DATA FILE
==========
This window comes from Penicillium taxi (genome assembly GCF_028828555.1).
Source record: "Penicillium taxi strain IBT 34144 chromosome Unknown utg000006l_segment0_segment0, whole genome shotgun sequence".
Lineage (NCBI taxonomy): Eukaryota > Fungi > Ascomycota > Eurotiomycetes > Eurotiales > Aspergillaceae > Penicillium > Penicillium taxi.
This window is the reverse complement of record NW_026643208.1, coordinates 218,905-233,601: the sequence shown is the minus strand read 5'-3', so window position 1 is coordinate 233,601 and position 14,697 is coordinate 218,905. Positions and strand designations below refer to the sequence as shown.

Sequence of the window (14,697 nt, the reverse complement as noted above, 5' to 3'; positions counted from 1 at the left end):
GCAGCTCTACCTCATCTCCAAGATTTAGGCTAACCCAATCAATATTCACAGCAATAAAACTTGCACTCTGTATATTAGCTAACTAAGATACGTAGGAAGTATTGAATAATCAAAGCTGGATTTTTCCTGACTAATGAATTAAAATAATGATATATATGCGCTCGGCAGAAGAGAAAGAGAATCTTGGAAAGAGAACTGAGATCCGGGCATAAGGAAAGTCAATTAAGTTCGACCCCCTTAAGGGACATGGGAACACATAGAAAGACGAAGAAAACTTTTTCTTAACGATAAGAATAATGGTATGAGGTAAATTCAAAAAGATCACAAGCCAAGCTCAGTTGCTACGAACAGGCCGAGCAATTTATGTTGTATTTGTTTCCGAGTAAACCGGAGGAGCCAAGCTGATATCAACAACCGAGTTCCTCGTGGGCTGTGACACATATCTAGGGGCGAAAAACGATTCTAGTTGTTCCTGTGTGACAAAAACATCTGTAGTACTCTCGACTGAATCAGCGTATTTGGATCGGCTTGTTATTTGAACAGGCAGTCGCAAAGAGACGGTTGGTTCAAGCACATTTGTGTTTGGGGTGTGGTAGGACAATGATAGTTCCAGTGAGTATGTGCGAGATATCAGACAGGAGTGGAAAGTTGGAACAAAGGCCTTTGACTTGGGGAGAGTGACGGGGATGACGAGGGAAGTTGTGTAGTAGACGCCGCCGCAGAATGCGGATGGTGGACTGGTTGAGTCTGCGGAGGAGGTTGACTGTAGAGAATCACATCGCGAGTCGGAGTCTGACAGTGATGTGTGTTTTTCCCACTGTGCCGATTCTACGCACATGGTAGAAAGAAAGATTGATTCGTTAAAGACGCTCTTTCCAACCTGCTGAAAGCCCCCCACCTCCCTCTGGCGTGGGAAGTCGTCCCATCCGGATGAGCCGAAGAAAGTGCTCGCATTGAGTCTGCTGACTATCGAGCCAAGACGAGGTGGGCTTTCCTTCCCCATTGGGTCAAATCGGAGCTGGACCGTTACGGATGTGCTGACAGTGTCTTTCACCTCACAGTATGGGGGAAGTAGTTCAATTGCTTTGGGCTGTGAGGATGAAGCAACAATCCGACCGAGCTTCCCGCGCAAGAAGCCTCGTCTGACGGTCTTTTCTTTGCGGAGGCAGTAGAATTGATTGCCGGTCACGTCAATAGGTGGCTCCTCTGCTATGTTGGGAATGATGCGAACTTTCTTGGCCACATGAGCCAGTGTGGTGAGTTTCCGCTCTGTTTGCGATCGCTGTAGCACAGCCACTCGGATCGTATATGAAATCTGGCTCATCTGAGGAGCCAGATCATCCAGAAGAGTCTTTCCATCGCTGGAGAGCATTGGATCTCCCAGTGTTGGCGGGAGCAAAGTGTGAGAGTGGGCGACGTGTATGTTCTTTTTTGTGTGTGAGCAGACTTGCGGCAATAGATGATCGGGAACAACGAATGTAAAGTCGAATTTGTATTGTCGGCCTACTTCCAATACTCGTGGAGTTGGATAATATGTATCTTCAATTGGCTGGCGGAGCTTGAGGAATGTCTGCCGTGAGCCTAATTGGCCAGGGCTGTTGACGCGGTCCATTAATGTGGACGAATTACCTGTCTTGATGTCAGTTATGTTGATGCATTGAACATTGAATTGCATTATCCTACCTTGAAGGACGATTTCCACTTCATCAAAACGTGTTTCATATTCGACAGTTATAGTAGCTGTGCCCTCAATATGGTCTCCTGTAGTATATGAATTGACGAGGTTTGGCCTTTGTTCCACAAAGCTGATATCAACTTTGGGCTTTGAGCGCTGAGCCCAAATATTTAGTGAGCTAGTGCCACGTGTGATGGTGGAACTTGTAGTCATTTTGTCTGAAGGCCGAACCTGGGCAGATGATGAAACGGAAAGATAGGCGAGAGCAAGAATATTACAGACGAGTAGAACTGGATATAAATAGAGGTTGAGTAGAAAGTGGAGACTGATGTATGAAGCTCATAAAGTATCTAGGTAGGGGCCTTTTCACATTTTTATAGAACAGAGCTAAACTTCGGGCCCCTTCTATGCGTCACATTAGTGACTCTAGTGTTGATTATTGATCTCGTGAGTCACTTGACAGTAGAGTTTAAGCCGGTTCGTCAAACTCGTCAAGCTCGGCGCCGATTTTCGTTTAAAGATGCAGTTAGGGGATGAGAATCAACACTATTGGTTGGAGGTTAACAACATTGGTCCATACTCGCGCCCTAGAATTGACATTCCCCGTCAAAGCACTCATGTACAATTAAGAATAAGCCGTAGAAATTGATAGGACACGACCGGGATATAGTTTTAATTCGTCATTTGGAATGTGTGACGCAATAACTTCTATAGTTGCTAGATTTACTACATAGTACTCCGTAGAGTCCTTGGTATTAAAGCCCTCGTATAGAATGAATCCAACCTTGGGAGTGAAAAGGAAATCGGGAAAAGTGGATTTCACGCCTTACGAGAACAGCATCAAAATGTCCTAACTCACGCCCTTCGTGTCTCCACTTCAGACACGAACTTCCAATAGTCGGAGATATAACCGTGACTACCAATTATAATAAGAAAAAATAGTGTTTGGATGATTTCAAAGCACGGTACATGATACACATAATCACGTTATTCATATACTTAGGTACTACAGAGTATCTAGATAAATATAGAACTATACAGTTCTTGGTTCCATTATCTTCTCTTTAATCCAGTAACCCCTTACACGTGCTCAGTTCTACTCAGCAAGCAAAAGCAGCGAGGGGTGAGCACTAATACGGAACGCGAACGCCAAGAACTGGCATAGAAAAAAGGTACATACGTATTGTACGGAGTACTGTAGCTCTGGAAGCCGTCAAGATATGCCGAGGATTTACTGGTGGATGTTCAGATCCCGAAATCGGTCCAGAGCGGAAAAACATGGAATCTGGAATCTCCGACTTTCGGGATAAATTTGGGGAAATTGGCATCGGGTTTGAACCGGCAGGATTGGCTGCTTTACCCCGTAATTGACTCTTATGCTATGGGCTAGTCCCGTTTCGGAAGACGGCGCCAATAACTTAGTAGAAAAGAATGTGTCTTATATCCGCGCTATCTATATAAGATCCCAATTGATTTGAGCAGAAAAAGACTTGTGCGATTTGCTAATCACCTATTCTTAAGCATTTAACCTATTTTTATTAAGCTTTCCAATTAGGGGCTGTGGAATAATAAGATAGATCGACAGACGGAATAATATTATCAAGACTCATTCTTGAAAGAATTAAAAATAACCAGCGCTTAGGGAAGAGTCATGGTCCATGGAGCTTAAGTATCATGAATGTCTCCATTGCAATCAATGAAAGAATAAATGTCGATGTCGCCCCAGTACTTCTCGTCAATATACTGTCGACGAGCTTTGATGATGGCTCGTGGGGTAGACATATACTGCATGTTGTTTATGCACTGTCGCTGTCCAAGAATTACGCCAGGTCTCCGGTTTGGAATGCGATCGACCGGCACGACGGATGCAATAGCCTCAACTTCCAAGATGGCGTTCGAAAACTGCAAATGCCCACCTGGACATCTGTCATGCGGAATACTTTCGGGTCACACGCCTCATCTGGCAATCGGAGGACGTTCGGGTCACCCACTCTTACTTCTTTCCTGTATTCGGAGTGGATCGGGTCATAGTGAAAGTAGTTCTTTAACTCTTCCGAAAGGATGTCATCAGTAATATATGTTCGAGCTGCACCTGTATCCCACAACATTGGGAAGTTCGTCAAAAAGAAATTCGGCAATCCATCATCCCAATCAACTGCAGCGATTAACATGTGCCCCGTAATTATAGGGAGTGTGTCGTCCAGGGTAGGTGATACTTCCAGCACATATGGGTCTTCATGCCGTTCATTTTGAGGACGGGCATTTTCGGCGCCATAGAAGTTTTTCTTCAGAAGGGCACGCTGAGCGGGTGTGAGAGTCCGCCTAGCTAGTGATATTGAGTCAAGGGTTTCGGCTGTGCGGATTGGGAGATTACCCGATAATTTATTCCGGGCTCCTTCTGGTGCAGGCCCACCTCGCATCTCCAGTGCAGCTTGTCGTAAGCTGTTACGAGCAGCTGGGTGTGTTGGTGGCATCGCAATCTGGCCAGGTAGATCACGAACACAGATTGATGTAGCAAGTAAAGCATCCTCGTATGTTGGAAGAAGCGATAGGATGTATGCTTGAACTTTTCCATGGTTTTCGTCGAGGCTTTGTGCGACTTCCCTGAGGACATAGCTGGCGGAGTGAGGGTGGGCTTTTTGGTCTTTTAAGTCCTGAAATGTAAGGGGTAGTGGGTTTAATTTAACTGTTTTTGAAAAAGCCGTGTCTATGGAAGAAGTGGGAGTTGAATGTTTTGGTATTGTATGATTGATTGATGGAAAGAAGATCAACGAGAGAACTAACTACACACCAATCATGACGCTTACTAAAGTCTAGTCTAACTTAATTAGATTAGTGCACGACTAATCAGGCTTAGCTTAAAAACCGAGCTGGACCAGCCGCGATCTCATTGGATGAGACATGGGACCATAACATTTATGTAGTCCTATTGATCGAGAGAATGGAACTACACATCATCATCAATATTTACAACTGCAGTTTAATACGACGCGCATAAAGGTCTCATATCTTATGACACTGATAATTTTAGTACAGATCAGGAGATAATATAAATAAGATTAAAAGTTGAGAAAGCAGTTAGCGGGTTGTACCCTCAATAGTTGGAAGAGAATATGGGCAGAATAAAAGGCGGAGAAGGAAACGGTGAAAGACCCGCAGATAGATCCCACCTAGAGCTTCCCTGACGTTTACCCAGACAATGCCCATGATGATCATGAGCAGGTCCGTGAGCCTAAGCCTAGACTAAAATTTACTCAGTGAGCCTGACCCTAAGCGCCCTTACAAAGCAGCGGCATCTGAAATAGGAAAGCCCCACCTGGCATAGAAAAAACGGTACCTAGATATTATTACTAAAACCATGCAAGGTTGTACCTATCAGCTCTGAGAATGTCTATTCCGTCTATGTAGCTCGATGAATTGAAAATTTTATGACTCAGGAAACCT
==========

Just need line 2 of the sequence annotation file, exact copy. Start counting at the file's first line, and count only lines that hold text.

Source record: "Penicillium taxi strain IBT 34144 chromosome Unknown utg000006l_segment0_segment0, whole genome shotgun sequence".